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In the recent decision of Glimhagen v. GWR Resources Inc., Mr. Justice Rogers affirmed that there is a third “state” between employee and independent contractor: the dependent contractor. The most significant concern arising from this category of working relationships is what, if any, reasonable notice—or payment in lieu of notice—is owed when a contract is terminated.
It has been long established that employees are owed certain obligations not owed to independent contractors, especially that of reasonable notice. But somewhere between the employee and independent contractor is the “dependent contractor.” In creating this third category, courts purport to recognize that sometimes the parties’ relationship is neither that of employer/employee nor employer/independent contractor, and that rigid adherence to such labels may lead to inequities.
In Glimhagen, the Court held that the plaintiff was entitled to reasonable notice for the years worked for the defendant as a contractor. The plaintiff was in his late sixties; he had a Grade 12 education and a 23-year working relationship with the defendant. In 1988, the defendant and the plaintiff entered into a contractual relationship whereby the plaintiff provided accounting services. In 2010, the plaintiff was hired to be the defendant’s Chief Financial Officer, but his actual employment lasted only two years.
The Court concluded that the plaintiff had, in fact, been a dependent contractor from 2000-10. It emphasized the integral role the plaintiff held in the defendant’s operations from 2000 onwards, and determined that his years of service had accumulated from this time until his termination in 2012.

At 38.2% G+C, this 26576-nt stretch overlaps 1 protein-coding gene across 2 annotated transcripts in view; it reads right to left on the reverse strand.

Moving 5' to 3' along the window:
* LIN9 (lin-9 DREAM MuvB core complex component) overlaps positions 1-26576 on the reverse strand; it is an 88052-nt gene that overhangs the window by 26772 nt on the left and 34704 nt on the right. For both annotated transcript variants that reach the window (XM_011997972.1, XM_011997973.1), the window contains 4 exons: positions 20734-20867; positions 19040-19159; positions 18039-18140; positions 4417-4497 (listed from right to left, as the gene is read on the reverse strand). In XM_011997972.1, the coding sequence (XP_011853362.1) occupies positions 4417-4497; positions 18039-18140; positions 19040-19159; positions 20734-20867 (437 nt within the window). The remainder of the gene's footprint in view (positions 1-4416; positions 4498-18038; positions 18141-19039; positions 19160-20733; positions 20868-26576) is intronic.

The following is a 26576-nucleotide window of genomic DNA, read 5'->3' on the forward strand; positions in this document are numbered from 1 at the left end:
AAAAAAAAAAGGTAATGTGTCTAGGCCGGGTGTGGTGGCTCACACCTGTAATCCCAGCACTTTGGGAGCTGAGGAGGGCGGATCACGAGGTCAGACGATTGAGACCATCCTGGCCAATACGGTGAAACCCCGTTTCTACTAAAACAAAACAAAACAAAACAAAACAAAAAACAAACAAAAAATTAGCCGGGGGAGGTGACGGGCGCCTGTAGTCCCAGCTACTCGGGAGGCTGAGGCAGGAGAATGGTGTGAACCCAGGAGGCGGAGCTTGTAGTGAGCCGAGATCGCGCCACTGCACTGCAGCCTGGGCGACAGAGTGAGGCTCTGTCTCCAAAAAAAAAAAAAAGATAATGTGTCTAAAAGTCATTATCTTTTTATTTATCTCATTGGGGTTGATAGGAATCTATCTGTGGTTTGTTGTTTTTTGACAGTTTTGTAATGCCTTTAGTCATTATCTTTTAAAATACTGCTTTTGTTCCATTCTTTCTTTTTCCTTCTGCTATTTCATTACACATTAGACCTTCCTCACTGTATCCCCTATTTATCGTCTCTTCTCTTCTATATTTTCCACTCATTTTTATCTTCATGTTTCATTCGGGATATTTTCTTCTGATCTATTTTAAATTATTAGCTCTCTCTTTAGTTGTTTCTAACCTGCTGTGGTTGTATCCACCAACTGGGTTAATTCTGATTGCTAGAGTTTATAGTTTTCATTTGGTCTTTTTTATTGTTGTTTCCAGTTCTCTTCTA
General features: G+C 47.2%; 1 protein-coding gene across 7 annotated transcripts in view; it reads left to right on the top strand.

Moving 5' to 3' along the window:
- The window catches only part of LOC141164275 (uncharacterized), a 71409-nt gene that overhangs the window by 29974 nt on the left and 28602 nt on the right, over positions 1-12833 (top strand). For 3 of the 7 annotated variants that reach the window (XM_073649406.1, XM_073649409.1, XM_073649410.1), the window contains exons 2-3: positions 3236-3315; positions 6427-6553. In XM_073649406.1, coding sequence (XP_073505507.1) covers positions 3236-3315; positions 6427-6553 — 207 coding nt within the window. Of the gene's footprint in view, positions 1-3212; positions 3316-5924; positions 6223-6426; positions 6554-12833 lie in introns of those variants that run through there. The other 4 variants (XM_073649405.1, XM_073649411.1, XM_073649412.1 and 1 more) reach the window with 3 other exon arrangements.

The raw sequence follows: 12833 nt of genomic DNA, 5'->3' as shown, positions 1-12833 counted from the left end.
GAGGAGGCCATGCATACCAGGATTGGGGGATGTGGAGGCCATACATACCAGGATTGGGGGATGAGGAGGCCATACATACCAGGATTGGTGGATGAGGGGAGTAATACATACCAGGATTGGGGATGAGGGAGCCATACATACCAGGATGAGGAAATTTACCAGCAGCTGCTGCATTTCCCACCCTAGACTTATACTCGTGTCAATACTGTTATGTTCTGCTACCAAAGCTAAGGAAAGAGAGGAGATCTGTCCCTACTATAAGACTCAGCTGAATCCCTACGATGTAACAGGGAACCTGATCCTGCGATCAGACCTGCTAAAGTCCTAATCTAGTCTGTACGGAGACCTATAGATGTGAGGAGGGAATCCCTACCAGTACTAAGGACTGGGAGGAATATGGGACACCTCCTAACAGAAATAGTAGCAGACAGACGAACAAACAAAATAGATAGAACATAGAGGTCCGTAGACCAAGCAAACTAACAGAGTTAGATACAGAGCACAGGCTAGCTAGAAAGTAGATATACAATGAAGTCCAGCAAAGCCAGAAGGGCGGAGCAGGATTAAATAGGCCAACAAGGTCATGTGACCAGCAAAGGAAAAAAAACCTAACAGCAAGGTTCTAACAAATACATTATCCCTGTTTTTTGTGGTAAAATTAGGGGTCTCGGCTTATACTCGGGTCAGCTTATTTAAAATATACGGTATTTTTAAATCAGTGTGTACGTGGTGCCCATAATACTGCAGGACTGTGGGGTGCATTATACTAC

Accordingly, the plaintiff was awarded damages in lieu of notice equal to 12 times his monthly salary given his 12 years of service. This resulted in an award of $78,000 as payment in lieu of notice.
By contrast, had the Court considered his entitlement to have started only when he became an employee in 2010, this much shorter notice period would likely have meant a settlement of approximately $13,000. In coming to its conclusion, the Court provided the following indicators of a dependent contractorship:
Glimhagen v. GWR Resources Inc. is a reminder to employers to be aware that referring to workers as independent contractors does not necessarily mean they are one. Working relationships evolve over time, and while a worker may start out as an independent contractor he or she may be more accurately described as a dependent contractor after many years with the same employer. Similarly, workers are reminded that, despite being a contractor, they maybe entitled to notice or payment in lieu thereof upon termination.
The failure to spot a dependant contractor in advance of, or after terminating their contract, may have significant cost consequences. In long-standing working relationships, both workers and employers should regularly review their employment contracts.
Revising contracts to reflect changes in contractor and/or employee status with particular attention to notice of termination provisions can increase the certainty of obligations owed by employers and the entitlement of workers to notice of termination. With greater certainty, the likelihood of costly actions for wrongful termination will be reduced.
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